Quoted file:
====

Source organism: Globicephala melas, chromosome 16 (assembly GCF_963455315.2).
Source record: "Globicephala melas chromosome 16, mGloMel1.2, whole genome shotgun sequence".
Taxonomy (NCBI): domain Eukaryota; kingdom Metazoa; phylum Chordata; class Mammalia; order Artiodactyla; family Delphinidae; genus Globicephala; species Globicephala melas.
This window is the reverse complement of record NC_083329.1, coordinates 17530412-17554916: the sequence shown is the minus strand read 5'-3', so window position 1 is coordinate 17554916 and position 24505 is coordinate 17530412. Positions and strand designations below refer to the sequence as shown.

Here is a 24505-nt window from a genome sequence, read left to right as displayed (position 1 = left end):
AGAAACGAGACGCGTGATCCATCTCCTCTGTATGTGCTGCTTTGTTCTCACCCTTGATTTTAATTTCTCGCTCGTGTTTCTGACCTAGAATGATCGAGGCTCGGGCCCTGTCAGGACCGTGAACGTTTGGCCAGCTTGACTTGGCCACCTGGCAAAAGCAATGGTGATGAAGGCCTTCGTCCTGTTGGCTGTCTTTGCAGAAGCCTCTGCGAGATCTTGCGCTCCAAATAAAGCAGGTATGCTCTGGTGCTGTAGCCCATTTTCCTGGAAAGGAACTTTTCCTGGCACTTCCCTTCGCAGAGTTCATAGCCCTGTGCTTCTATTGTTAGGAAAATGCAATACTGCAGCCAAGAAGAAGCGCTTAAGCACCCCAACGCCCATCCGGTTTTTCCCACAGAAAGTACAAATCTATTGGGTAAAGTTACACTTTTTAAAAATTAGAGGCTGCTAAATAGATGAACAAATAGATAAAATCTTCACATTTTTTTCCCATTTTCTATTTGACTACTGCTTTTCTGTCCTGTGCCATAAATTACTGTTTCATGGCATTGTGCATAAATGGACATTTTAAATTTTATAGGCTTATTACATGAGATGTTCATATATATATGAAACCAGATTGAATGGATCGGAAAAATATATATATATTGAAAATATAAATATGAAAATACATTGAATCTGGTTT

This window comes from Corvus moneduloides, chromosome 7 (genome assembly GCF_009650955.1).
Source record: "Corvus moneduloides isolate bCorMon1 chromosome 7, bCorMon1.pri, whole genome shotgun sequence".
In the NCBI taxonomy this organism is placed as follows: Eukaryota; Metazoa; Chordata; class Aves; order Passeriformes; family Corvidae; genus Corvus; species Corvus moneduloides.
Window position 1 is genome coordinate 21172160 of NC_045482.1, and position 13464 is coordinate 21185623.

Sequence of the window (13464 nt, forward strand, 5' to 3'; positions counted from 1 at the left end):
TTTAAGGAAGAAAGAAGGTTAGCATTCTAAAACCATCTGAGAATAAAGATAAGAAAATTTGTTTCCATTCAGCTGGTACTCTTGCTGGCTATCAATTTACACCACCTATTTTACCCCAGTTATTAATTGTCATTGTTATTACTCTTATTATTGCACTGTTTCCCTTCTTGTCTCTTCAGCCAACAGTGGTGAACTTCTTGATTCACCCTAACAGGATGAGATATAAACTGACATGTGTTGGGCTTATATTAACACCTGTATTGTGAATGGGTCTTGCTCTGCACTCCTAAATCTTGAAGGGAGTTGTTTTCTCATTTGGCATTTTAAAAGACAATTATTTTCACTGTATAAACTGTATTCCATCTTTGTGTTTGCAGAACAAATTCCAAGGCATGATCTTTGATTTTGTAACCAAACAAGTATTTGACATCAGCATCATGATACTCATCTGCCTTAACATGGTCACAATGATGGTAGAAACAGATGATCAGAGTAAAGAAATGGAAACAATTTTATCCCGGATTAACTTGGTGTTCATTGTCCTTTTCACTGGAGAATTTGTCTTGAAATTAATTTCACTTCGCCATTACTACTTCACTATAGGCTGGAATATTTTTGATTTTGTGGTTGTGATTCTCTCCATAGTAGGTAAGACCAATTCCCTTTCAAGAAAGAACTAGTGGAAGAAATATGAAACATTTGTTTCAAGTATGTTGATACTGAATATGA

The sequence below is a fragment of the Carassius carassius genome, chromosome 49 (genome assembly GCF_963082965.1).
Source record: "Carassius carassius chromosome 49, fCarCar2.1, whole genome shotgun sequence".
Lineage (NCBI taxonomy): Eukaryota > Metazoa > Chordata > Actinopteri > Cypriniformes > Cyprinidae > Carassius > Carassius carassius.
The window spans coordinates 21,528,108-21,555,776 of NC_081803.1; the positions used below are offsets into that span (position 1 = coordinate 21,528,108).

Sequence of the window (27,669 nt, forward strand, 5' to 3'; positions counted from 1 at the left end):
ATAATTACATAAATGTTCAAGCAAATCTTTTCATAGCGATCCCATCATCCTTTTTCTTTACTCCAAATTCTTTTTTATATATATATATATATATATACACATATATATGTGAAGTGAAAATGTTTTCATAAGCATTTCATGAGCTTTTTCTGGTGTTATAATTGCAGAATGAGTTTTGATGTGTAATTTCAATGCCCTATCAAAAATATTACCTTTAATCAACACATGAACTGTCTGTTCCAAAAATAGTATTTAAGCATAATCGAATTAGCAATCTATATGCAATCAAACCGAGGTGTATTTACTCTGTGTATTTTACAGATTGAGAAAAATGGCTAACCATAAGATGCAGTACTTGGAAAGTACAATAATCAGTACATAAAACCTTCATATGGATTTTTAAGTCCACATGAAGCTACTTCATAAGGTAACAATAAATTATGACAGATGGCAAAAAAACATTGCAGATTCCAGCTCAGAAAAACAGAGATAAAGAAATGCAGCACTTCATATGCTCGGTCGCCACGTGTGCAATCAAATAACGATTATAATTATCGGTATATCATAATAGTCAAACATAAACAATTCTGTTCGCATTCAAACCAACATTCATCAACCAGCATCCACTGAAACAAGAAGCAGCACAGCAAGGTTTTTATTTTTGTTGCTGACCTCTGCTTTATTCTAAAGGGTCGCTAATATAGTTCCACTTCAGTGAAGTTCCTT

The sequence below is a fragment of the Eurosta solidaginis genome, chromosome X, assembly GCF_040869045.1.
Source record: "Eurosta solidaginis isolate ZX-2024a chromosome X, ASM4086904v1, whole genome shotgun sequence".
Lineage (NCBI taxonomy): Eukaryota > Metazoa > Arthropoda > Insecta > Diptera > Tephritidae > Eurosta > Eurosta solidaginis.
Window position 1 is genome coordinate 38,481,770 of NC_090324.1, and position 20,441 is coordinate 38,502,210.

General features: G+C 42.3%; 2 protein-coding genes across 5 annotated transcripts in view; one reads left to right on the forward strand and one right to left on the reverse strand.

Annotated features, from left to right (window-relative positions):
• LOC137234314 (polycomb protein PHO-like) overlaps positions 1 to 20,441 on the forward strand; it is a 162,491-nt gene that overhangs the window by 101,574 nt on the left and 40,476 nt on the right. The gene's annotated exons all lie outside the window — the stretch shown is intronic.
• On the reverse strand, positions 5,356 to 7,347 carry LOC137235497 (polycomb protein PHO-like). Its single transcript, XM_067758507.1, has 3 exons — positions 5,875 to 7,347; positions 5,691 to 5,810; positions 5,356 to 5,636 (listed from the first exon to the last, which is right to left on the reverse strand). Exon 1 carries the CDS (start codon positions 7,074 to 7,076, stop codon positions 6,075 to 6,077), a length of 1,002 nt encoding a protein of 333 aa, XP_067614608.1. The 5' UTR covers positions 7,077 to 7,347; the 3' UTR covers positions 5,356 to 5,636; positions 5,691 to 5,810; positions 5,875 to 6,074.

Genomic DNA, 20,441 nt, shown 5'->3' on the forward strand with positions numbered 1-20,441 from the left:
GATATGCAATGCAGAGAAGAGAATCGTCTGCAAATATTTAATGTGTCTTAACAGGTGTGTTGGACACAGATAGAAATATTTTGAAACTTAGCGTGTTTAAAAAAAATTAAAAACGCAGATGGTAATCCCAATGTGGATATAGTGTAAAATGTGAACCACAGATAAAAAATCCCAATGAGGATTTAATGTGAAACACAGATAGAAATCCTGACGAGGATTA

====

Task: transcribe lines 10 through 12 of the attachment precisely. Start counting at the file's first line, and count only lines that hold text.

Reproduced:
Window position 1 is genome coordinate 21172160 of NC_045482.1, and position 13464 is coordinate 21185623.

Sequence of the window (13464 nt, forward strand, 5' to 3'; positions counted from 1 at the left end):
TTTAAGGAAGAAAGAAGGTTAGCATTCTAAAACCATCTGAGAATAAAGATAAGAAAATTTGTTTCCATTCAGCTGGTACTCTTGCTGGCTATCAATTTACACCACCTATTTTACCCCAGTTATTAATTGTCATTGTTATTACTCTTATTATTGCACTGTTTCCCTTCTTGTCTCTTCAGCCAACAGTGGTGAACTTCTTGATTCACCCTAACAGGATGAGATATAAACTGACATGTGTTGGGCTTATATTAACACCTGTATTGTGAATGGGTCTTGCTCTGCACTCCTAAATCTTGAAGGGAGTTGTTTTCTCATTTGGCATTTTAAAAGACAATTATTTTCACTGTATAAACTGTATTCCATCTTTGTGTTTGCAGAACAAATTCCAAGGCATGATCTTTGATTTTGTAACCAAACAAGTATTTGACATCAGCATCATGATACTCATCTGCCTTAACATGGTCACAATGATGGTAGAAACAGATGATCAGAGTAAAGAAATGGAAACAATTTTATCCCGGATTAACTTGGTGTTCATTGTCCTTTTCACTGGAGAATTTGTCTTGAAATTAATTTCACTTCGCCATTACTACTTCACTATAGGCTGGAATATTTTTGATTTTGTGGTTGTGATTCTCTCCATAGTAGGTAAGACCAATTCCCTTTCAAGAAAGAACTAGTGGAAGAAATATGAAACATTTGTTTCAAGTATGTTGATACTGAATATGA